One Year After the Iran Nuclear Deal – Op-Ed by Ambassador Yousef Al Otaiba
In a recent commentary published by The Wall Street Journal, UAE Ambassador to the US Yousef Al Otaiba highlights that one year since the framework for the Joint Comprehensive Plan of Action was announced, Iran has only doubled down on its posturing and provocations. He advocates that the US and the global community should shine a bright light on Iran’s hostile acts across the region and make clear that it will face the full range of available sanctions if its aggression does not stop. The piece affirms that the UAE seeks ways to coexist with Iran, but it underscores that Iran’s destabilizing behavior in the region must stop.
See below for the text of Ambassador Al Otaiba’s op-ed, which was published April 3 in The Wall Street Journal.
One Year After the Iran Nuclear Deal
By Yousef Al Otaiba
3 April 2016
Wall Street Journal
Saturday marked one year since the framework agreement for the Joint Comprehensive Plan of Action—the nuclear deal with Iran—was announced. At the time, President Obama said this agreement would make “the world safer.” And perhaps it has, but only in the short term and only when it comes to Iran’s nuclear-weapons proliferation.
Sadly, behind all the talk of change, the Iran we have long known—hostile, expansionist, violent—is alive and well, and as dangerous as ever. We wish it were otherwise. In the United Arab Emirates, we are seeking ways to coexist with Iran. Perhaps no country has more to gain from normalized relations with Tehran. Reducing tensions across the less than 100-mile-wide Arabian Gulf could help restore full trade ties, energy cooperation and cultural exchanges, and start a process to resolve a 45-year territorial dispute.
Since the nuclear deal, however, Iran has only doubled down on its posturing and provocations. In October, November and again in early March, Iran conducted ballistic-missile tests in violation of United Nations Security Council resolutions.
In December, Iran fired rockets dangerously close to a U.S. aircraft carrier in the Strait of Hormuz, just weeks before it detained a group of American sailors. In February, Iranian Defense Minister Hossein Dehghan visited Moscow for talks to purchase more than $8 billion in Russian fighter jets, planes and helicopters.
In Yemen, where peace talks now hold some real promise, Iran’s disruptive interference only grows worse. Last week, the French navy seized a large cache of weapons on its way from Iran to support the Houthis in their rebellion against the U.N.-backed legitimate Yemeni government. In late February, the Australian navy intercepted a ship off the coast of Oman with thousands of AK-47s and rocket-propelled grenades. And last month, a senior Iranian military official said Tehran was ready to send military “advisers” to assist the Houthis.
The interference doesn’t stop there. Since the beginning of the year, Tehran and its proxies have increased their efforts to provide armor-piercing explosive devices to Shiite cells in Bahrain and Saudi Arabia. A former Iranian general and close adviser to Supreme Leader Ayatollah Ali Khamenei called for Iran to annex all of Bahrain. And in Syria, Iran continues to deploy Hezbollah militias and its own Iranian Revolutionary Guard to prop up Syria’s Bashar Assad.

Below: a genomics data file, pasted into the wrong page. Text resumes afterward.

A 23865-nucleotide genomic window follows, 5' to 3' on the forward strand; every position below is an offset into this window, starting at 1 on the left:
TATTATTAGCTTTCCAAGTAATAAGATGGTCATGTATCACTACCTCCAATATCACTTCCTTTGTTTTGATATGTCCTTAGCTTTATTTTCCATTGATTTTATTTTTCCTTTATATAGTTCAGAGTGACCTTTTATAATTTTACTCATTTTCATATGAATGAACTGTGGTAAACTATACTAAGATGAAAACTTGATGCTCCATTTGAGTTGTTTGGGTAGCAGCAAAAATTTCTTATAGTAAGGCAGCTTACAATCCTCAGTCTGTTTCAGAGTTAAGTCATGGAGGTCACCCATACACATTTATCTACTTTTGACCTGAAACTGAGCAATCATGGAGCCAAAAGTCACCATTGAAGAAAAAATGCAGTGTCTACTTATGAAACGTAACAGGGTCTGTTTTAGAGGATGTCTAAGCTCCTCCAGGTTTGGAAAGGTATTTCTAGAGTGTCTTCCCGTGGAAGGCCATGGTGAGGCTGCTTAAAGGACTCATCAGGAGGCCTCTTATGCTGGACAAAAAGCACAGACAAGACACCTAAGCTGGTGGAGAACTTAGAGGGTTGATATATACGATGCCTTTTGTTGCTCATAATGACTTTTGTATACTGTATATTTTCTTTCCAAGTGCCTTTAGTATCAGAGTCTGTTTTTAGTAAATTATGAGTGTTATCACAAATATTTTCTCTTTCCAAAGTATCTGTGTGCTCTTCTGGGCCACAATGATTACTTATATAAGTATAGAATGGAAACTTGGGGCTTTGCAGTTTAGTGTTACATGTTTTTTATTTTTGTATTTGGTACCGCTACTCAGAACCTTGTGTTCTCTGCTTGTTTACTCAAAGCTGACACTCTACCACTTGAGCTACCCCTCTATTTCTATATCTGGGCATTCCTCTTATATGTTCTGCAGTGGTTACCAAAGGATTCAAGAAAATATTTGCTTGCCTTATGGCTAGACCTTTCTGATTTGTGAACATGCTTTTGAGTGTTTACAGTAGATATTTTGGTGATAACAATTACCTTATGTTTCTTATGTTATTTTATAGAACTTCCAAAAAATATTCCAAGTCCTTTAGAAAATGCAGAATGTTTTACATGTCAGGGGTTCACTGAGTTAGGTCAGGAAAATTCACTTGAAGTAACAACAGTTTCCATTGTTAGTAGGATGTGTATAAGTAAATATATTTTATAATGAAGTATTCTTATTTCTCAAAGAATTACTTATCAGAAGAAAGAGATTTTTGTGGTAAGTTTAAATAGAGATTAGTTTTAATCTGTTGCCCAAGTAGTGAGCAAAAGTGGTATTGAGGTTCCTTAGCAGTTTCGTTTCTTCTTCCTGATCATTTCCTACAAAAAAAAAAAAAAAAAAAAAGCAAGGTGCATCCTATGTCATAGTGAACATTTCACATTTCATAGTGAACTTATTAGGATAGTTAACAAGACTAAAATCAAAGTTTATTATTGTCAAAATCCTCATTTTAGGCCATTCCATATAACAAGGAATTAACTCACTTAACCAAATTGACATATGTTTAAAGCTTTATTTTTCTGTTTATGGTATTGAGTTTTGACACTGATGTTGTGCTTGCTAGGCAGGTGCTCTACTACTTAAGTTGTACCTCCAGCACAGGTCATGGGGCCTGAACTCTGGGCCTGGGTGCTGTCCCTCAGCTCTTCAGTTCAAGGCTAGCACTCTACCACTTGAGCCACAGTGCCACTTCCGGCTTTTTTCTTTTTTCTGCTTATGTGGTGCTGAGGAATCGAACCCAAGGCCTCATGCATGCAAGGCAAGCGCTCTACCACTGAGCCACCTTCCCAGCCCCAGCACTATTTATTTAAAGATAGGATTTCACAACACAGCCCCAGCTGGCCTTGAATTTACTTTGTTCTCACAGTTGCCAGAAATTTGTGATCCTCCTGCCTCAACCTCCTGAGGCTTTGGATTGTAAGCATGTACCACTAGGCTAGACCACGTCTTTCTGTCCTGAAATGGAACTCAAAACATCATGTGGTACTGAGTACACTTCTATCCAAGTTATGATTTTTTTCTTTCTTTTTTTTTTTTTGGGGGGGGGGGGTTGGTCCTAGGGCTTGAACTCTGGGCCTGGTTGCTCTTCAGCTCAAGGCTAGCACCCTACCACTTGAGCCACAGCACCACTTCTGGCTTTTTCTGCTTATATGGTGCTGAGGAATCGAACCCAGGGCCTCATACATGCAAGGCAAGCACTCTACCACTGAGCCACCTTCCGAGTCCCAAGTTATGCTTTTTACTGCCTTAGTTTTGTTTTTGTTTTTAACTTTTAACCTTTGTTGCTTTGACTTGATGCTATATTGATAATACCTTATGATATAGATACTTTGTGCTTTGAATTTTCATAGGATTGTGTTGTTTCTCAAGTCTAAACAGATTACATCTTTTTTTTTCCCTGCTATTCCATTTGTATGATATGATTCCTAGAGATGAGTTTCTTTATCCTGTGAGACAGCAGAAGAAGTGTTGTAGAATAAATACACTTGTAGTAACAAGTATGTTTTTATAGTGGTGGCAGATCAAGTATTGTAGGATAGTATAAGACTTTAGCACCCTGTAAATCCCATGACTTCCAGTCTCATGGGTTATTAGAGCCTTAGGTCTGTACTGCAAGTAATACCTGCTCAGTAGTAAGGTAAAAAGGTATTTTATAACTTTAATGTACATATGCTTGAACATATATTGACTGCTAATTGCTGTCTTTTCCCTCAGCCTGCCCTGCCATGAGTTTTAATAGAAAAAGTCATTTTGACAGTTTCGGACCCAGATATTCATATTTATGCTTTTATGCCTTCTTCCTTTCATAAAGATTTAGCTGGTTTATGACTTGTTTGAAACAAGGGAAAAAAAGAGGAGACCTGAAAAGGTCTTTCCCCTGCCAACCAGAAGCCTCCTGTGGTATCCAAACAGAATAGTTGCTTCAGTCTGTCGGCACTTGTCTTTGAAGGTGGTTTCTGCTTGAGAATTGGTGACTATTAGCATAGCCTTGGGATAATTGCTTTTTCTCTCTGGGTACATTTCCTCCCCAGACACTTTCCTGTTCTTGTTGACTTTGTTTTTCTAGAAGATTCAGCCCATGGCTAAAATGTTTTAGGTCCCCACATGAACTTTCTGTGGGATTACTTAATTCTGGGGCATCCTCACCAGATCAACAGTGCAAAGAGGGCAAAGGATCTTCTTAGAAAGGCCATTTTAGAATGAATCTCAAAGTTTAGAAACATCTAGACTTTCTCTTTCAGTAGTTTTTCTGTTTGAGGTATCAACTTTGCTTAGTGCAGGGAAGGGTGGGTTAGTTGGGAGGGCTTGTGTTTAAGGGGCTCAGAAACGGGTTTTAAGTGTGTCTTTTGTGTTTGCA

These are all clear reminders that Iran remains the world’s leading state sponsor of terrorism—a persistent threat not only to the region but to the U.S. as well. “Death to America” has always been more than an ugly catchphrase; it has been Iranian policy. Iran has orchestrated countless terrorist attacks against Americans: from the Marine barracks in Beirut to Khobar Towers in Saudi Arabia. During the Afghanistan war, Iran paid Taliban fighters $1,000 for each American they killed.
In Iraq, Iran supplied the improvised explosive devices (IEDs) that killed or maimed thousands of U.S. soldiers. And in recent weeks seven Iranian hackers were indicted in a U.S. federal court for a cyberattack against U.S. banks and critical infrastructure.
As Henry Kissinger once said, Iran can be either a country or a cause. Today “Iran the cause” is showing little of the same kind of pragmatism and moderation in its regional policies and behavior as it did in the nuclear talks. Last week, Mr. Khamenei insisted ballistic missiles were key to the Islamic Republic’s future. “Those who say the future is in negotiations, not in missiles, are either ignorant or traitors,” he said.
It is now clear that one year since the framework for the deal was agreed upon, Iran sees it as an opportunity to increase hostilities in the region. But instead of accepting this as an unfortunate reality, the international community must intensify its actions to check Iran’s strategic ambitions.
It is time to shine a bright light on Iran’s hostile acts across the region. At the Gulf Cooperation Council summit in Riyadh later this month, the U.S., the U.A.E., Saudi Arabia, Qatar, Kuwait, Bahrain and Oman should reach an agreement on a common mechanism to monitor, expose and curb Iran’s aggression. This should include specific measures to block its support for the Houthi rebels in Yemen, Hezbollah units in Syria and Lebanon, and Iranian-linked terrorist cells in Saudi Arabia and Bahrain.
If the carrots of engagement aren’t working, we must not be afraid to bring back the sticks. Recent half measures against Iran’s violations of the ballistic-missile ban are not enough. If the aggression continues, the U.S. and the global community should make clear that Iran will face the full range of sanctions and other steps still available under U.N. resolutions and in the nuclear deal itself.
Iran’s destabilizing behavior in the region must stop. Until it does, our hope for a new Iran should not cloud the reality that the old Iran is very much still with us—as dangerous and as disruptive as ever.
Mr. Otaiba is the ambassador of the United Arab Emirates to the U.S.